1. Skip to navigation
  2. Skip to content
  3. Skip to sidebar




Valence to supply marine battery systems

Home Forums Community Dreaming / Crazy Ideas / Speculation Valence to supply marine battery systems

This topic contains 34 replies, has 7 voices, and was last updated by Avatar of i_is_j_smith i_is_j_smith 4 years, 9 months ago.

Viewing 5 posts - 31 through 35 (of 35 total)
  • Author
    Posts
  • #8849
    Avatar of i_is_j_smith
    i_is_j_smith
    Participant

    Eelco wrote:
    Space based solar is patently ridiculous.

    Like living on the ocean in a floating city? ;)

    Eelco wrote:
    First, geostationary satelites experience night just as much as we do on earth,

    Incorrect. The Earth’s rotation axis is inclined in respect to the ecliptic, so the cone of the Earth’s shadow misses the plane of the geostationary orbit (which is at zero inclination). Only twice a year, during the spring and autumn equinox, does a satellite in geostationary orbit fall into the shadow cone. Each of these occultation periods lasts for 45-50 days and the satellite is only occulted for 71 minutes a day. The solution is to put two satellites in orbit a short distance from each other and you will have at least one in total sunlight 100% of the time.

    Eelco wrote:
    second, a majority of solar radiation makes it to the surface, so its not like there are huge gains to be made.

    Again, incorrect. Only about 2/3 of the Sun’s energy reaches the Earth’s surface. Also, a land-based solar station is in sunlight a tiny fraction of the time that a solar satellite is. You have to factor in not only darkness but weather variables, atmospheric interference, and the oblique angle of the sun’s rays.

    The big issue is power reliability. Ground-based solar needs a huge buffer system because the amount of power it generates varies constantly. A large cloud moves over the area and BAM you are suddenly generating 10% less power. With space-based solar you have 100% of the power all the time regardless of the weather, month, or time of day. For instance, with a ground-based solar system in New York you might be able to collect 2600 BTU/sq ft/day in June, but you will only be collecting 800 BTU/sq ft/day in January. Space-based solar does not have this variability.

    It all makes me very sad. If we took a small percentage of the money wasted on fusion power research over the decades and put that into space-based solar we would all be living with cheap, clean, unlimited electrical energy right now. Now that is what I call “patently ridiculous”

    #8851
    Avatar of Ken Sims
    Ken Sims
    Keymaster
    i_is_j_smith wrote:

    It all makes me very sad. If we took a small percentage of the money wasted on fusion power research over the decades and put that into space-based solar we would all be living with cheap, clean, unlimited electrical energy right now. Now that is what I call “patently ridiculous”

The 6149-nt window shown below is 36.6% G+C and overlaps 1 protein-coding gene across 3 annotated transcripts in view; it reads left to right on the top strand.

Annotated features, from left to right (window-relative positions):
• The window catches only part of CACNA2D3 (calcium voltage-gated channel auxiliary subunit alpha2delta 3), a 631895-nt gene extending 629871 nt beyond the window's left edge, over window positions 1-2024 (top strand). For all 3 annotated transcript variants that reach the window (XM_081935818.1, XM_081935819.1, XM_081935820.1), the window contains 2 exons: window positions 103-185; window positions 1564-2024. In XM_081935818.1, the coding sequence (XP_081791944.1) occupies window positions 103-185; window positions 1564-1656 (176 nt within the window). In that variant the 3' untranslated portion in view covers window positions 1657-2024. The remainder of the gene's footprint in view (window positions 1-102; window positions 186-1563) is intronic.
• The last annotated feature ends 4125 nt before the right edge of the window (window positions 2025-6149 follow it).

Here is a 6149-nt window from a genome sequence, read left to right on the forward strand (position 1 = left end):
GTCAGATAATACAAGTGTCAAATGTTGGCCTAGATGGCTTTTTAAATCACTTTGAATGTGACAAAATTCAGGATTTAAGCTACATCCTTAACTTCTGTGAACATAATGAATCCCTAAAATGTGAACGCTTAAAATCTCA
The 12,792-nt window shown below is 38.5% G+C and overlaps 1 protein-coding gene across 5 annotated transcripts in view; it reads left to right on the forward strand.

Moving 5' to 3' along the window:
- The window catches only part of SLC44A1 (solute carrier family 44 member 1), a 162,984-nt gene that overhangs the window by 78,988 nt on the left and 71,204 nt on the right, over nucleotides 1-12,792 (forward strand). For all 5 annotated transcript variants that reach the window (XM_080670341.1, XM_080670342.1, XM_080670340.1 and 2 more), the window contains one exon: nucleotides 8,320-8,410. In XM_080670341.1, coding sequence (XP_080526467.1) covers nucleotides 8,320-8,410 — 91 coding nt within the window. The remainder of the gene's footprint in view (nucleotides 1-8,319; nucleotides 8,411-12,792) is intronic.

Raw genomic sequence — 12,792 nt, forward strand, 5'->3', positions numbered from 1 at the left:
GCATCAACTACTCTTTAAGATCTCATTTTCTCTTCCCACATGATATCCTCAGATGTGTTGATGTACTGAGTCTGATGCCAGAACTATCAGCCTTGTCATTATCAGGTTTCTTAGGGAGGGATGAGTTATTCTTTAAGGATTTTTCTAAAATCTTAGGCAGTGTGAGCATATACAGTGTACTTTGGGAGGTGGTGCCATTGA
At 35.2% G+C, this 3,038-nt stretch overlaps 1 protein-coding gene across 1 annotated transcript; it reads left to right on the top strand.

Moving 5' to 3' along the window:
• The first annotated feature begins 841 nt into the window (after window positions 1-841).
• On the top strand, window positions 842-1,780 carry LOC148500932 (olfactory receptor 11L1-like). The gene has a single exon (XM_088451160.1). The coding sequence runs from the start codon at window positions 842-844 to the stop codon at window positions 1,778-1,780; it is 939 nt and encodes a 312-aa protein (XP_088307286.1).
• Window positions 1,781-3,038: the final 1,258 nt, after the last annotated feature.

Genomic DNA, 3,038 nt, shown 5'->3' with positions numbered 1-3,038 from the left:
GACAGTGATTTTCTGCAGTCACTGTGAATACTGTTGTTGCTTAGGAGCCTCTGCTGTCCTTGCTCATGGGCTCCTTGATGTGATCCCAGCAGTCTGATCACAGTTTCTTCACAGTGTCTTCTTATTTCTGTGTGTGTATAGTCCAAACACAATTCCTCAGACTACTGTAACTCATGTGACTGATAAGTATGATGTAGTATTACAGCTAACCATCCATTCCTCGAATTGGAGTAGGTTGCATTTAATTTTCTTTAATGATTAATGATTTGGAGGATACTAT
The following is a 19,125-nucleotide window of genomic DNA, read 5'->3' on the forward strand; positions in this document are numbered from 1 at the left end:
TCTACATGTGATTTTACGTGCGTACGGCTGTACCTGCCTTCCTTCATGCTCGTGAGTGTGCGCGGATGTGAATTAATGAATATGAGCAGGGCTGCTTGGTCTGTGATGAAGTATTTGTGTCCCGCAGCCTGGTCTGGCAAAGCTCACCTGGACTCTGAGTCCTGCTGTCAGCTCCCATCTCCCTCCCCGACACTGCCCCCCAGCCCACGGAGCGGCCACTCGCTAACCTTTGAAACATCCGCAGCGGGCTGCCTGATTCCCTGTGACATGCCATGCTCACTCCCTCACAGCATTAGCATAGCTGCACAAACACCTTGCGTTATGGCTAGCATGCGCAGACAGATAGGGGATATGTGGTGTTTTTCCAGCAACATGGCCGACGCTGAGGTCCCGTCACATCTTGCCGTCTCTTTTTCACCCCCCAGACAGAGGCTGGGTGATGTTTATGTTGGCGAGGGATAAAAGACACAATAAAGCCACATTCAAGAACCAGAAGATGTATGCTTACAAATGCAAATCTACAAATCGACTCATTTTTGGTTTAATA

I agree that space-based solar has the potential to generate a lot of power. But how does one get it safely, efficiently, and cheaply down to earth?

    #8857
    Avatar of i_is_j_smith
    i_is_j_smith
    Participant

    Ken wrote:
    But how does one get it safely, efficiently, and cheaply down to earth?

    I posted some links on the second and third pages of this thread that will give you a good rundown of the technology, but I think this site http://permanent.com/p-sps.htm has a pretty good explanation of the theory behind SPS and the possible environmental and health effects of the microwave beam.

    #8859
    Avatar of Ken Sims
    Ken Sims
    Keymaster
    i_is_j_smith wrote:
    Ken wrote:

    But how does one get it safely, efficiently, and cheaply down to earth?

    I posted some links on the second and third pages of this thread that will give you a good rundown of the technology, but I think this site http://permanent.com/p-sps.htm has a pretty good explanation of the theory behind SPS and the possible environmental and health effects of the microwave beam.

    [/quote]

    They make it sound simple, but I suspect that in practicality it’s going to come down to: safely, efficiently, and cheaply – choose any two.

    #8862
    Avatar of i_is_j_smith
    i_is_j_smith
    Participant

    The ground-based rectenna will be very cheap to build…there are no moving parts, nothing to break down, and you can even use the land underneath it for agriculture. But the satellite certainly won’t be cheap…putting anything into space (especially GEO) is very expensive right now. The satellite itself isn’t all that expensive…it’s just a sterling engine, a heat exchanger, a big reflective surface, and the radio transmitter. These are all on-the-shelf items that don’t need any expensive development. It’s just a matter of scale.

    But even though the satellite will be expensive to build, launch and maintain, the costs need to be put into perspective. How much does it cost to run a nuclear power station per year, including the mining and processing of the ore and removal and storage of waste? How much money is being invested in fusion research right now? The answer is BILLIONS. You just take the money from those projects and put them into space-based power…simple.

    And as space-based applications get cheaper the costs just keep decreasing. It’s a perfect cycle: as space-based power becomes cheaper it allows cheaper access to space which allows more space-based solar systems which makes space-based power even cheaper which allows even cheaper access to space…..ad infinitum.

Viewing 5 posts - 31 through 35 (of 35 total)

You must be logged in to reply to this topic.



Posted on at

Categories:

Written by

Blog/Newsletter

Donate